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This question is related to my question about the one-sited chi-square test. As an excuse: The advisor of my masters thesis told me that I should use a one-sited t-test. The answers that I just got for the chi-square-question kind of confused me and I would like to doublecheck.

I have two samples. My hypothesis is: Mean value of Sample A is larger then the mean value of sample B.

I use SPSS for the statistics. I use the "two sample t-Test for equality of means". SPSS only gives "sig. (2-tailed)". This is the p-value - correct? As far as I remember from my statistic lecture, SPSS conducts a two-sided T-Test. So I am allowded to divde the "sig. (2-tailed)-Value" by 2 to receive the 1-sided p-value?

Thanks.

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It's not clear what you intend by "allowed" -- that depends on who would be doing the allowing.

As for whether it's correct to do so, yes, but only if the sample is consistent with the directional alternative.

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Reading around, this appears to be common practice when using SPSS (by contrast most packages happily allow you to attempt to shoot yourself in the foot in this manner; I must say I do prefer to be able to more directly make the calculation I deem suitable - the responsibility over shooting at my feet is my own).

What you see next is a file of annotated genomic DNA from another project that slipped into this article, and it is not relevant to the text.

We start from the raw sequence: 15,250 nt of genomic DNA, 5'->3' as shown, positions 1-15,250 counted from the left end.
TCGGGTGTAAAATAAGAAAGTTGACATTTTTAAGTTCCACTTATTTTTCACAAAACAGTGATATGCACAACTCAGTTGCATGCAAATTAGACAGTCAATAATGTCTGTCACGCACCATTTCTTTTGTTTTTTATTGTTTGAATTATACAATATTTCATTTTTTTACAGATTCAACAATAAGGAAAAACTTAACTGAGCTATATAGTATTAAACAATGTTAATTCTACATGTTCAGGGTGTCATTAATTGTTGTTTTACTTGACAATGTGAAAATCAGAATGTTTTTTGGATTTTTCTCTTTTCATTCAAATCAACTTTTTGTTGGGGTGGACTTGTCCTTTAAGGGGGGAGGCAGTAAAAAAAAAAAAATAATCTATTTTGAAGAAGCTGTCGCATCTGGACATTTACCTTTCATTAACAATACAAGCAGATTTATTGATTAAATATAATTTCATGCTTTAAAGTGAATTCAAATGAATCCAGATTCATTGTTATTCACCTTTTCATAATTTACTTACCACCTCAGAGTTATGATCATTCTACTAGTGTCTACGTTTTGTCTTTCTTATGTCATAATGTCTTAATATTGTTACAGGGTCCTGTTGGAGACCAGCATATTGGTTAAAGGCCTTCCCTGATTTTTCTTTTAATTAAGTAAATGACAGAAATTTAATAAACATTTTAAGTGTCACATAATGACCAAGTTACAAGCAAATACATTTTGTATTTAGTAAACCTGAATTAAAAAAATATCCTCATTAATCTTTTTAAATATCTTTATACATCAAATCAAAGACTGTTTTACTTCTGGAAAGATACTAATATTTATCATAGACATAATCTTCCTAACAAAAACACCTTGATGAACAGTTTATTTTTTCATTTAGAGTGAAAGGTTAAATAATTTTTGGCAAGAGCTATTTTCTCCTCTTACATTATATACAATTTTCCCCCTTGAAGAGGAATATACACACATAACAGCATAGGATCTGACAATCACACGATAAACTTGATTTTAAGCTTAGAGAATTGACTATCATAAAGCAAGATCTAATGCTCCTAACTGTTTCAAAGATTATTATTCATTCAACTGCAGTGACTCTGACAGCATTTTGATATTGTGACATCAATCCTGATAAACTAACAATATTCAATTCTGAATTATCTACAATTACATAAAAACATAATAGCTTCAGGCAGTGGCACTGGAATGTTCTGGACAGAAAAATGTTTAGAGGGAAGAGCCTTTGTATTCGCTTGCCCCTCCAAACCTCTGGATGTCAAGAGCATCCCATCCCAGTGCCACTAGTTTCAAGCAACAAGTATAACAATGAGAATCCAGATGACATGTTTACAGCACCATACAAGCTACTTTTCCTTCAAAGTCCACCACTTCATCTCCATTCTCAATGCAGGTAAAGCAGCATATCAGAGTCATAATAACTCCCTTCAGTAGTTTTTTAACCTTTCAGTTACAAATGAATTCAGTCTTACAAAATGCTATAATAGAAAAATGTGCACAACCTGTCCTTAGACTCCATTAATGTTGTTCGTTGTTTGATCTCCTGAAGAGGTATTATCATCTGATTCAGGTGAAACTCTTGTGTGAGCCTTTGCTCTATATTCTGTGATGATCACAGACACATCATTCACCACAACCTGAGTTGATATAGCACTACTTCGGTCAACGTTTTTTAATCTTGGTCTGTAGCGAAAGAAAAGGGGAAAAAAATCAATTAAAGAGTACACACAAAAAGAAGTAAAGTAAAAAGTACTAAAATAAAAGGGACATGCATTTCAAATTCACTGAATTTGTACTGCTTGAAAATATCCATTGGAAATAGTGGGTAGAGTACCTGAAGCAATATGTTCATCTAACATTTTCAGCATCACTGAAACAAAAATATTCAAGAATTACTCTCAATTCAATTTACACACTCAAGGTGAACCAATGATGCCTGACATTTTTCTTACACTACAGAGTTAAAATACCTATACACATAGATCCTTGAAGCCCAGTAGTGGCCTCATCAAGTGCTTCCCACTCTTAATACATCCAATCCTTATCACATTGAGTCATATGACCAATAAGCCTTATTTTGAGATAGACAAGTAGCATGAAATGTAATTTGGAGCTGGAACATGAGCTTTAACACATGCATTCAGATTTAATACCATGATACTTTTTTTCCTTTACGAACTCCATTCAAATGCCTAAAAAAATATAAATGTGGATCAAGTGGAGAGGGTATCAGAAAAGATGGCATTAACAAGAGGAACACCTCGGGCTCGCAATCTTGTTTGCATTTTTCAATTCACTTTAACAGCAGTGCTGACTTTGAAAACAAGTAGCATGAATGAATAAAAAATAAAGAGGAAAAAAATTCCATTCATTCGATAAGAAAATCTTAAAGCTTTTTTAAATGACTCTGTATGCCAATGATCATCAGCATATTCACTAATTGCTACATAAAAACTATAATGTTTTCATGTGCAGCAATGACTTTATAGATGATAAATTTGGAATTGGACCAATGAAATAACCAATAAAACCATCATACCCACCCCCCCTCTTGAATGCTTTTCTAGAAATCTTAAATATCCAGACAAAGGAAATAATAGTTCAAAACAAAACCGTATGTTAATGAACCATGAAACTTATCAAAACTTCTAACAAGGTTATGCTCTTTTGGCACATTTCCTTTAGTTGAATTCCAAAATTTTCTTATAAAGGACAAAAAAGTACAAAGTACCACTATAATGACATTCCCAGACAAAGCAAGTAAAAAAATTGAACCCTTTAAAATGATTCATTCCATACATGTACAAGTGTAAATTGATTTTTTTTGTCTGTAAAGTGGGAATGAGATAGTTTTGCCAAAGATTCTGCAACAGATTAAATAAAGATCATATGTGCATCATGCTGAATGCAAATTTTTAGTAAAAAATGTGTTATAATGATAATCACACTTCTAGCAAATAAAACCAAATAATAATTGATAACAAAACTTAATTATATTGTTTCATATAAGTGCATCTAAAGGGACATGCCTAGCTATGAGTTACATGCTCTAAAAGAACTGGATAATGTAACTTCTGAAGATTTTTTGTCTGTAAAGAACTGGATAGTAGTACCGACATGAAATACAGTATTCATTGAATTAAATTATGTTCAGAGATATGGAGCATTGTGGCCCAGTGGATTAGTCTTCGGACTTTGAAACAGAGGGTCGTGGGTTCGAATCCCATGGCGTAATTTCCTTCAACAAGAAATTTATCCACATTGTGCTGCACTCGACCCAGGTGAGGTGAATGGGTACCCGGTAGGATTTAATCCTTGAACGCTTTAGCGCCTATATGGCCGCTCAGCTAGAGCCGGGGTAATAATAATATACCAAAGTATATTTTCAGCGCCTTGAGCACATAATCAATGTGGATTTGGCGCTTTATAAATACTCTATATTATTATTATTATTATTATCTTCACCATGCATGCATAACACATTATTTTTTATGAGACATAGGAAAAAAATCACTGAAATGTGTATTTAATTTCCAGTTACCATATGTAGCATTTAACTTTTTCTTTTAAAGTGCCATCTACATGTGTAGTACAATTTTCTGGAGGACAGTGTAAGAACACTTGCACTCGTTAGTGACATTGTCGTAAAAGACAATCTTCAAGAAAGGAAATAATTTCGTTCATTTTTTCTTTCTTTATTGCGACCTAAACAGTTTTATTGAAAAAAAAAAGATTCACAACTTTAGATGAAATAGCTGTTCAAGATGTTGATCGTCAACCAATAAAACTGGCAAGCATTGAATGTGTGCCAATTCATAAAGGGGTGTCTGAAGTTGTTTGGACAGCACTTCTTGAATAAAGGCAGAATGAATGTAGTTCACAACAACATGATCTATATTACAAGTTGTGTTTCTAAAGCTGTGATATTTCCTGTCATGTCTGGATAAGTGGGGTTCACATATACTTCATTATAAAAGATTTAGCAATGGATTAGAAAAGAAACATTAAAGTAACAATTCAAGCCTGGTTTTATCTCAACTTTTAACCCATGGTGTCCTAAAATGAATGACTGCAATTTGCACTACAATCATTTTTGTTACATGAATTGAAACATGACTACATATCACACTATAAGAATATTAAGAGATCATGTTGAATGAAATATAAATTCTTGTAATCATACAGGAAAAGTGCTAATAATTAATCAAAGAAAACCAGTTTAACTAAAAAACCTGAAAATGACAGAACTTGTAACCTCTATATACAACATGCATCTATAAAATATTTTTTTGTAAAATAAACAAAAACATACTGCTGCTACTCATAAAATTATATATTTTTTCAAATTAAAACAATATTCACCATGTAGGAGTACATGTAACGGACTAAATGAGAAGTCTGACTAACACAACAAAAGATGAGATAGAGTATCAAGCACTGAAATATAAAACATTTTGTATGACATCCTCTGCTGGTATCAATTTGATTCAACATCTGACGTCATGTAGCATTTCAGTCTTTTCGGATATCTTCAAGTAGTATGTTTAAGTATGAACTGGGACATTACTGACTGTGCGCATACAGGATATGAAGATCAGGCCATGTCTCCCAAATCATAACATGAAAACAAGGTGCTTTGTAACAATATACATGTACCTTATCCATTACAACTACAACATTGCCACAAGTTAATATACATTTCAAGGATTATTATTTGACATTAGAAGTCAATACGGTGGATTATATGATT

If the alternative hypothesis goes in the opposite direction to the sample arrangement (so you're "in the wrong tail" to reject) the correct one tailed p-value is not obtained by halving. Instead, in that case you halve and subtract from 1:

enter image description here

[There are some tests for which one-sided and two-sided tests don't exactly have that "halving" correspondence even when the direction of difference that leads to rejection is the same in the sample. The Kolmogorov-Smirnov test is one example.]

Incidentally, you should not be deciding between using one and two tailed tests after you see your data! That starts to sound a lot like significance-hunting, which is probably a large part of the reason SPSS gets in your way here. Such decisions - even when a one tailed test would be entirely sensible - should not be made after-the-fact, but at the planning stage and should typically be carefully justified.

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  • $\begingroup$ regarding to your last paragraph, it makes sense not to decide one or two tailed test after seeing the data. But could we always use two one tail tests, one in "greater" direction, and the other in "less" direction? This would give more power, and does not have the caveat of using only one one-tailed test which may miss the effect in the other direction. $\endgroup$ – ibread Feb 4 '18 at 2:53
  • $\begingroup$ For example, here provides an example of doing 3 tests at the same time: two_sided and 2 one_sided tests (each in one direction). Apparently the p-value of the two one-sided tests sum to 1, so it seems like we could always use two one-sided tests to obtain a higher power. $\endgroup$ – ibread Feb 4 '18 at 3:17
  • $\begingroup$ You appear to be confused but comments are not a suitable place to address this confusion. You should post a question. $\endgroup$ – Glen_b Feb 4 '18 at 4:37
  • $\begingroup$ Thx for the reply. I found this question where you also answered, but still not quite understanding the rationale behind it. I'll comment there. :) $\endgroup$ – ibread Feb 4 '18 at 5:47

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